By Claire Heuchan
Gloria Jean Watkins, known internationally as bell hooks, died on December 15th 2021. After a prolonged illness she passed at home, surrounded by friends and family. hooks was born in 1952. She grew up in Hopkinsville, Kentucky – which was segregated at the time of her birth. And these early experiences of anti-Blackness went on to fuel a lifelong commitment to social justice.
hooks was an activist, author, and academic. Her career began in 1976, when she was a Professor in English and Senior Lecturer in Ethnic Studies at the University of Southern California. It was during this time she published her first volume of poetry, and adopted her great-grandmother’s name. hooks made a conscious choice to write her name in lowercase – both to distinguish her from her grandmother, and as a way of encouraging readers to focus on the “substance of books, not who I am.”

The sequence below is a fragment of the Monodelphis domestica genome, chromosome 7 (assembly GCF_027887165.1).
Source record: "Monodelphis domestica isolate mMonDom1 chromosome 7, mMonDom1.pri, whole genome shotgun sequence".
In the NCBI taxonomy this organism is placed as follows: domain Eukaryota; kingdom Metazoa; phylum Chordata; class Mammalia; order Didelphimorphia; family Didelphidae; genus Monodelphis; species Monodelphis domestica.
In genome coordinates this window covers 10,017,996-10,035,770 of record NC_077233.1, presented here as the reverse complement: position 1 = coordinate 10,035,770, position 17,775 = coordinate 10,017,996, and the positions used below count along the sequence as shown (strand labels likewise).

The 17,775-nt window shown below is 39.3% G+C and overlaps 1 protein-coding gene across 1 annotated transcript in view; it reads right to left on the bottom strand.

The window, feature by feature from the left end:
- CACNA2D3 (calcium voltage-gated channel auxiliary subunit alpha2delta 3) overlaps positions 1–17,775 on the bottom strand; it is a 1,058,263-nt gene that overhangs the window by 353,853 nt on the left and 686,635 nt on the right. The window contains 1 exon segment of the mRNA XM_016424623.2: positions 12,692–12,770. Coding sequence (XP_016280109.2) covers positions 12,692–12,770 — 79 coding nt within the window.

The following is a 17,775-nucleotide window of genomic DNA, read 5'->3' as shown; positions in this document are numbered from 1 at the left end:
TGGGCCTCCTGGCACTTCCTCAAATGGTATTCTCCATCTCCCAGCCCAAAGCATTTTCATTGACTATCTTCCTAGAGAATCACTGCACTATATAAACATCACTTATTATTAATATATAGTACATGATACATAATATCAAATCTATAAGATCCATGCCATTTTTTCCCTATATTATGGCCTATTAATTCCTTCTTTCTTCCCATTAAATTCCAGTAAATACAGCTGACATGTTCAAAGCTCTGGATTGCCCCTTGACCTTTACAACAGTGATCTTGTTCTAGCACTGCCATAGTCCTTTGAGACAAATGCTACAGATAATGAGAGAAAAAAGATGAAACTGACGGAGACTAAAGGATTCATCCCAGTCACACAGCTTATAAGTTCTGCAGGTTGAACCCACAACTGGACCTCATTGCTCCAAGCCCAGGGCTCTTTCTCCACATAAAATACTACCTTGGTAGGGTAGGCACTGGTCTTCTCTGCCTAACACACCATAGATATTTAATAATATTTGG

A prolific writer, hooks penned some forty books in her lifetime. Her work explored themes of gender, race, capitalism, class, sexuality, and children’s rights – all through the lens of intersectional feminism, which she practiced and theorised before Kimberlé Crenshaw coined the term.
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